Diseases Breast Cancer

Breast Cancer

Breast cancer is the second leading cause of cancer death in women today, though it can also occur in men. It can be a form of cancer originating from the breast tissue, most probably from the inner lining of milk ducts or the lobules that offer the ducts with milk. Cancers that originate from ducts area unit is known as ductal carcinomas, whereas those originating from lobules area unit is known as lobe carcinomas. Carcinoma happens in humans and different mammals. While the majority of human cases occur in ladies, male carcinoma can also occur. The risk factors that are known include age, genetics, family history and environmental exposures and researchers are trying to pinpoint the cause and find a cure. Everyone can be at risk for breast cancer, though 75% of cases diagnosed are in women over the age of 50.

Causes and Risk Factors
There are several risk factors that increase the chance of developing breast cancer. Though we are aware about some of these risk factors, we don't know how these factors cause the development of a cancer cell. Some of the risk factors can be modified, however, others cannot be influenced. It's important to discuss these risks with your health care professional prior to starting any new therapy. Given ahead are some risk factors for breast cancer:

Age : The possibility of breast cancer increase as you get older

Family History : The risk of breast cancer is higher among women having relatives with the disease. Having a close relative with the disease increases a woman's risk of having the same.

Personal History : Having being diagnosed with breast cancer in one breast increases the risk of cancer in the other breast as well

Menstruation : Women who started their menstrual cycle at a younger age, i.e. before 12 or went through menopause later, i.e. after 55 have a slightly increased risk.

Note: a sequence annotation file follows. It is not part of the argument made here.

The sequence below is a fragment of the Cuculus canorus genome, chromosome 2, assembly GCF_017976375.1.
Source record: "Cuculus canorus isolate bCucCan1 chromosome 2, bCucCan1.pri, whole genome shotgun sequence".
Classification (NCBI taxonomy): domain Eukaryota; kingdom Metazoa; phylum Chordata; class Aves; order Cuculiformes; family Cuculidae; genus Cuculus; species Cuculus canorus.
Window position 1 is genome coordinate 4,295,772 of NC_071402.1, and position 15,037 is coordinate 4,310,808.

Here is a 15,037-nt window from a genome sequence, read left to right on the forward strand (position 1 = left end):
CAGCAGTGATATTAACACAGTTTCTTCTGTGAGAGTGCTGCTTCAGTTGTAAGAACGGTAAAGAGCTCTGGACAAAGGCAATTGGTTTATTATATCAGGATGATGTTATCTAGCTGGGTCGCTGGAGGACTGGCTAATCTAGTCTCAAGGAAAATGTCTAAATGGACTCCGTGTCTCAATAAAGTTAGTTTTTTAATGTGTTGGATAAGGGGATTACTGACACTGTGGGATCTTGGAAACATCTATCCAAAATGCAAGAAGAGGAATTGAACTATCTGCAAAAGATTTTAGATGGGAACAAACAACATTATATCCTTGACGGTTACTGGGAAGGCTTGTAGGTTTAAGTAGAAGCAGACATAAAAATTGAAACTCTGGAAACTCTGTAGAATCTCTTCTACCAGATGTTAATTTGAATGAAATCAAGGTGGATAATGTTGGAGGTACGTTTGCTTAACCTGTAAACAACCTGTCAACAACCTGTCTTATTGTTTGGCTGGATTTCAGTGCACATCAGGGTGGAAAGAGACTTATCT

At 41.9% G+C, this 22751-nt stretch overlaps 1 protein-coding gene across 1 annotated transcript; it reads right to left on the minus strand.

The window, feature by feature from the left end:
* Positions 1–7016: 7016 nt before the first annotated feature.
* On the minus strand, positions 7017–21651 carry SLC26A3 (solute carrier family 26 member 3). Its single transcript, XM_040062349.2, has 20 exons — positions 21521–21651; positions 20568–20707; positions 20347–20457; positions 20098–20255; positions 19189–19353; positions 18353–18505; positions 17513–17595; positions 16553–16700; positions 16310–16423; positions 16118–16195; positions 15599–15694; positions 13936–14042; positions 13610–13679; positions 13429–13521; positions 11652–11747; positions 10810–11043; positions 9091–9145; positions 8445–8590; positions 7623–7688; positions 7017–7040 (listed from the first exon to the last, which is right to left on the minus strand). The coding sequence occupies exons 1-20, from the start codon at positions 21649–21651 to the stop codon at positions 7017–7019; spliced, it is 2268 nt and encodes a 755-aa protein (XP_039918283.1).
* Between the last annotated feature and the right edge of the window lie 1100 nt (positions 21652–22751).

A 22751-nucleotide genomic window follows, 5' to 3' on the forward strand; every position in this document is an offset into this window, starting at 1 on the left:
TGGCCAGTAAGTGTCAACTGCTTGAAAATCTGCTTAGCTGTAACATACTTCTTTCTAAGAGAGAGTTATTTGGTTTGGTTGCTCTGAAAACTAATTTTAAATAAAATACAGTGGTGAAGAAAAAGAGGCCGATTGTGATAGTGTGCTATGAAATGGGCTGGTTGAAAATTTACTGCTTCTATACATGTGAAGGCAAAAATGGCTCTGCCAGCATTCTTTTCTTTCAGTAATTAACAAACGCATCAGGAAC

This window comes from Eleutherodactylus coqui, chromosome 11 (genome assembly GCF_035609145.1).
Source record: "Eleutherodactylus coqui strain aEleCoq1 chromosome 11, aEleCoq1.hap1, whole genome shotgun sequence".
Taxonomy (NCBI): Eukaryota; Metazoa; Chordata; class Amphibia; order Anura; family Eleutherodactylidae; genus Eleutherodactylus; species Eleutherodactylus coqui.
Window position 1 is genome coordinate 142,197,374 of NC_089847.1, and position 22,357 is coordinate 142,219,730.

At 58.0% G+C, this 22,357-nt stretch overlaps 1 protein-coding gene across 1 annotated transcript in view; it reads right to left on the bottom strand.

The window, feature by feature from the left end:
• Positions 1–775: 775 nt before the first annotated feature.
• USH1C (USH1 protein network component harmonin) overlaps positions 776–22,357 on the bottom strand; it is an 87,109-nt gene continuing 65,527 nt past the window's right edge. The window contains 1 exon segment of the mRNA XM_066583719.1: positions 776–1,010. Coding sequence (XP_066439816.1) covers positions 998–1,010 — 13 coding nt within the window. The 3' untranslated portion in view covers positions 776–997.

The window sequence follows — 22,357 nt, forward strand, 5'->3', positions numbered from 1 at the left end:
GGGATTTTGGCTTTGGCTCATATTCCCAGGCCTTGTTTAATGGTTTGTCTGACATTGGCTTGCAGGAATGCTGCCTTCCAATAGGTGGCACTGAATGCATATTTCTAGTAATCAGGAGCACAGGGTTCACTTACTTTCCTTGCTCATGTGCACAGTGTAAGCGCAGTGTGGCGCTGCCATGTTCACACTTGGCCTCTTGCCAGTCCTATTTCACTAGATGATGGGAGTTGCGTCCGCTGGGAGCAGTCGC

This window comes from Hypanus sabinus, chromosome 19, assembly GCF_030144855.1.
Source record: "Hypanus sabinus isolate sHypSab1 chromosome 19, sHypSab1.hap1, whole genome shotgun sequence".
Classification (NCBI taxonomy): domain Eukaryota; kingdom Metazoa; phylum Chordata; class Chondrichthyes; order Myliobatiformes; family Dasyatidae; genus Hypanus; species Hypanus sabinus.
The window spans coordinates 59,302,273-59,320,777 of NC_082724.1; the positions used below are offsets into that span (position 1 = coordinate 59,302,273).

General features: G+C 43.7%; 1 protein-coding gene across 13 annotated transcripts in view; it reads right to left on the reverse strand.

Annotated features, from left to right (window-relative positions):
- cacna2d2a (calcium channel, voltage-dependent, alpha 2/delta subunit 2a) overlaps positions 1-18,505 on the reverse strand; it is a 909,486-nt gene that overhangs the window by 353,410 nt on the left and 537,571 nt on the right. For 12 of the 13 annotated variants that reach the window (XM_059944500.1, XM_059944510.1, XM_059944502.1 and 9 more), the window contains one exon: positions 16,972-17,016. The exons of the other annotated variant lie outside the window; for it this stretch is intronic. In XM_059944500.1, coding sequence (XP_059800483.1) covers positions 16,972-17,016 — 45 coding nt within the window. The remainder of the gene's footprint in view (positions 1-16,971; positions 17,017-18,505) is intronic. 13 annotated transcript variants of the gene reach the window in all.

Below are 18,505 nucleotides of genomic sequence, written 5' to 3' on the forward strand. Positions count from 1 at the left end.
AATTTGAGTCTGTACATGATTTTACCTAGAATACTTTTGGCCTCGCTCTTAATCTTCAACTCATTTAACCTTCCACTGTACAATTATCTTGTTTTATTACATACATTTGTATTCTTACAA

Race: White women have a higher risk of developing this disease, however, African-American women tend to have more aggressive tumors when they do develop breast cancer

Not having children or the first child after age 30 enhances the risk of this disease. Breastfeeding for a year or more over the lifetime of a woman has been shown to lower the risk of breast cancer. Breastfeeding for a shorter period might slightly lower the risk.

The most common sign of breast cancer is a new lump or mass in the breast. Moreover, the following are possible signs of breast cancer:

• Redness or nipple discharge
• Breast or nipple pain
• Swelling of part of the breast or dimpling of the skin over the breast

It's best to detect this disease before any of these signs occur by following screening mammography guidelines and discussing with your health care professional.

Homeopathy for Breast Cancer
Homeopathic medicines based on the principle of 'like cures like' are small, heavily diluted substances treating symptoms which in higher concentrations would actually lead to the same symptoms in an healthy individual. While it might sound strange, using homeopathic medicines actually has a strong effect on the symptoms of breast cancer.

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